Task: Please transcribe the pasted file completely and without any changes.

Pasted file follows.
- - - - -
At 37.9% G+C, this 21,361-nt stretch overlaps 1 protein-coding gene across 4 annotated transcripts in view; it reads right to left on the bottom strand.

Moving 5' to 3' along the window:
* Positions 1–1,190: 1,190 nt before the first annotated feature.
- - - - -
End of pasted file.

At 37.9% G+C, this 21,361-nt stretch overlaps 1 protein-coding gene across 4 annotated transcripts in view; it reads right to left on the bottom strand.

Moving 5' to 3' along the window:
* Positions 1–1,190: 1,190 nt before the first annotated feature.